In the grand tradition of “our favorite songs were released like a year ago”:
Britt Alderfer: “Hot Knife” only employs skeletal, precise instrumentation — I think of it as a kind of jazz carcass? — in the service of the swoops and dives of Fiona’s voice. The timpani drum sounds like someone lumbering off in the far distance, as timpani often do, not intruding. Less than a third features any piano. The strongest sense of accompaniment here is other voices, singing different lyrics at different points in the song than Fiona to form a choral round like children doing “Row Your Boat” in music class. All this, or should I say the song lacking all else, gets you to focus on those swoony, sharp-image lyrics: “He makes my heart a cinemascope screen / Showing a dancing bird of paradise.” Clean as a hot knife and still overwhelming, just like love.
Brad Shoup: Right, this is the one what sounded like Apple singing over the “Do You Remember” drums from opposite ends of an elevator shaft. The effect is muted martial. I’m still not convinced of her excitement; I feel like both of us are being worked on. And anyway, she sings it like that’s a pretty big “if”. Her existential saloon piano jumps in halfway, offering an escape from this rut, like a hole drawn on wall in a cartoon. Because no one else under 40 in pop has the culinary training to prepare a decent jazz infusion, and because her sister sounds great, and because I’m reading irony into this, I’m going to be generous scoring this late single.
Alfred Soto: It took effort to return to me to a July exactly a year ago when this ruse fooled me: it’s not “spare,” not when Apple multitracks herself as if worried she can’t cut through the tray of Land O’ Lakes.
Anthony Easton: This might be the least sexy song about fucking that Fiona Apple has ever recorded. It has some nursery rhyme energy in places, and in other places it’s like one of those 1960s avant/art music repeat-everything-until-it-loses-meaning things, but it’s not as rambling as that. It has a fun tautness, which seems a bit new.
Katherine St Asaph: The least Fiona Apple song Fiona Apple’s ever done (I include “Tymps” in this); it’s as if Apple had some improv cabaret show where some joker commissioned a cross between Julie Feeney, Feist doing “Sea Lion Woman” and Betty Botter — as a love song. As much as I wish the market supported the thornier fuck-off stuff of The Idler Wheel as singles, “he makes my heart a cinemascope screen showing a dancing bird of paradise” is the second-best lyric on the album (first being “orotund mutt/moribund slut,” obvs), and there’s enough tension between the drums, off-tune piano and vaguely phallic premise to complicate matters. I’m convinced the role reversal is wishful thinking: testing and turning a bit of power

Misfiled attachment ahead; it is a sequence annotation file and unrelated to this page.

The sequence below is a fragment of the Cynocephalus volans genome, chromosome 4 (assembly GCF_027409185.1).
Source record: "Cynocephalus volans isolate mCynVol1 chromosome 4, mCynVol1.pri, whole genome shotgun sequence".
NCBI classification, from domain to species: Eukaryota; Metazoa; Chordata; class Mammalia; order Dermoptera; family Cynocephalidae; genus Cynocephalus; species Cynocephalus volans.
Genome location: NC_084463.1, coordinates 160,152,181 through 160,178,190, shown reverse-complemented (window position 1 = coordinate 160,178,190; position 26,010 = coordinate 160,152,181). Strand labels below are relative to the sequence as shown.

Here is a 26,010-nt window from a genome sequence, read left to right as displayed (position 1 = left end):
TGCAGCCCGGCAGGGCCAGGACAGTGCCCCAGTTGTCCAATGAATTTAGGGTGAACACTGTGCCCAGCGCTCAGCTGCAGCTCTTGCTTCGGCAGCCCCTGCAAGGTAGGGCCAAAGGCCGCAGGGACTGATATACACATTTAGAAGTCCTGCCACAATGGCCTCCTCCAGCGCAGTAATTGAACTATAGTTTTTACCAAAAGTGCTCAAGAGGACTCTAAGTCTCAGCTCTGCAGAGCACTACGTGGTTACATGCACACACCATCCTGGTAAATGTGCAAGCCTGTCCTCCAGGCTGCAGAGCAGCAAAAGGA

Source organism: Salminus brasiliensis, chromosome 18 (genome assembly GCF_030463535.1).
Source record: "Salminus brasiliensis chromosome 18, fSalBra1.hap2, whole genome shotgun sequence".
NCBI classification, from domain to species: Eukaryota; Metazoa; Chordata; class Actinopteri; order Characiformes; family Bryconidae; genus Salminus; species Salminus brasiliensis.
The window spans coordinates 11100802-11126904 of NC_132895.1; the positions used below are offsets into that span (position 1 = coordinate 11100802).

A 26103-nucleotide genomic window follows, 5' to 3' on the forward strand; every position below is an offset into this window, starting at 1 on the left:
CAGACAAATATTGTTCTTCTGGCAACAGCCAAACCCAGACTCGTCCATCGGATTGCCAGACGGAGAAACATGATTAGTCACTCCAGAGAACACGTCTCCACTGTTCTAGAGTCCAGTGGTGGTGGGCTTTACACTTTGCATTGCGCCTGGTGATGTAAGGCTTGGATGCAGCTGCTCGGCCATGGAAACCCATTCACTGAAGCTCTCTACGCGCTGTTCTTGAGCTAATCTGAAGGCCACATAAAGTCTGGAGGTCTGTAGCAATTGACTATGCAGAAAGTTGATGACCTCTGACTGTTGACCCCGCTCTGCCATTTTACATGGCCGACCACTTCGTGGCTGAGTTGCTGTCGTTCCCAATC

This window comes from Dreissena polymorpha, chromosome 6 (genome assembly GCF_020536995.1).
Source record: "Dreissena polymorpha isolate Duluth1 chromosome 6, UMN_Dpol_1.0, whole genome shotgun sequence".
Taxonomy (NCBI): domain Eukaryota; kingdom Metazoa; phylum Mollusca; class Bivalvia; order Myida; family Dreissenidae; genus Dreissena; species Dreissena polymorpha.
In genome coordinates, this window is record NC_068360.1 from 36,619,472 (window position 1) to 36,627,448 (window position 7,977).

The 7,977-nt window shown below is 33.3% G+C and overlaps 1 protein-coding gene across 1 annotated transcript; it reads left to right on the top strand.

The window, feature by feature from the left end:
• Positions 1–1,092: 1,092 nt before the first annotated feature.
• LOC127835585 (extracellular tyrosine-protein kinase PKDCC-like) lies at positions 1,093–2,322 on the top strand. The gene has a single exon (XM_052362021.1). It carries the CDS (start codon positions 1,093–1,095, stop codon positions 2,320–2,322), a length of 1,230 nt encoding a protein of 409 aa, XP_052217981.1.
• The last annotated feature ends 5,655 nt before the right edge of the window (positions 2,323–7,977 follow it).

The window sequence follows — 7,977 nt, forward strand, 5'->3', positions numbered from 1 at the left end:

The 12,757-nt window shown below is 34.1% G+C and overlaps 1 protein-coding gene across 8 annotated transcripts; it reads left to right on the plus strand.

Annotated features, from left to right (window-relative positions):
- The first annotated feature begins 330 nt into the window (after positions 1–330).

Cédric Le Merrer: The one best thing about this song is the switch that occurs around one minute in. Suddenly, she’s the hot knife and he’s the butter. Because you ain’t truly happy if you’re not making your lover happy too. Every songwriter attempting to write a song about love should do this. Or at least more of them should.
David Lee: The corollary metaphors here are startling enough — the crazed bird flapping in your heaving ribcage, the way passion and attraction seem to pick at any locks keeping wild films of emotion hidden away: these are images painted with deliberate, vivid strokes. But it’s the extended metaphor, the arc of this tightly wound song, that showcases Fiona’s talents as a musician and a writer. Take the diction, for instance. A pat of butter works perfectly given the song’s push for brevity: in just over four minutes it covers the initial contact between knife and butter, the conclusion of liquified, fatty goodness, and all the heat exchange in between. A slab would be too unwieldy; a plate too inexact. “Hot Knife”‘s musical flourishes dovetail well with this visual and flesh out a tangible progression of feelings. At first they’re a low kettle-drum rumble, and any yelp of excitement betrays strained neck muscles and gritted teeth. This is on some “my body’s saying let’s go/but my heart is saying no” shit. Cold butter, after all, doesn’t have much give. And as the song gains momentum, the temperature rises, the phase change progressing ever closer to a full-throated, dizzy harmony of emotions racing against each other: “I want this person to relax around me,” “I’m going to claim this person as mine,” “UNADULTERATED ALL CAPS BLISS.” Considering that Fiona manages all this while remaining concise, it’s terrifying to imagine her penning, say, a 500-word college application essay.
Daniel Montesinos-Donaghy: Before the flurry of words, Apple makes thunderbolts out of piano chords and sex out of timpani rolls. Once the flurry begins, she revels in how wonderfully alien the English language can becomes through insistent rerun, an intense tick and admission where vowels and syllables fade away. There’s something to be said for repetition. There’s something to be said for repetition. There’s something to be said for repetition.
John Seroff: Some songs compel with complexity, others succeed in simplicity. A precious few tightrope both at once, and that trick may be key to the art of creating music that taps into the sound of timelessness, the province of stadium chants, jump rope and first love. “Hot Knife” performs the simple magic of sounding as if it has always been and always will be new, its military march kettle drums always crisply pressed, the nursery rhyme rounds always jigsaw tight and bell clear, that piano line always rousing, the sharpness of Fiona’s last syllable of “him” always hinting at a degree of perilous doubt. This was one of my very favorite singles of 2012, and it’s lovely to welcome it into the new year, however late. I don’t mind waiting for the eternal.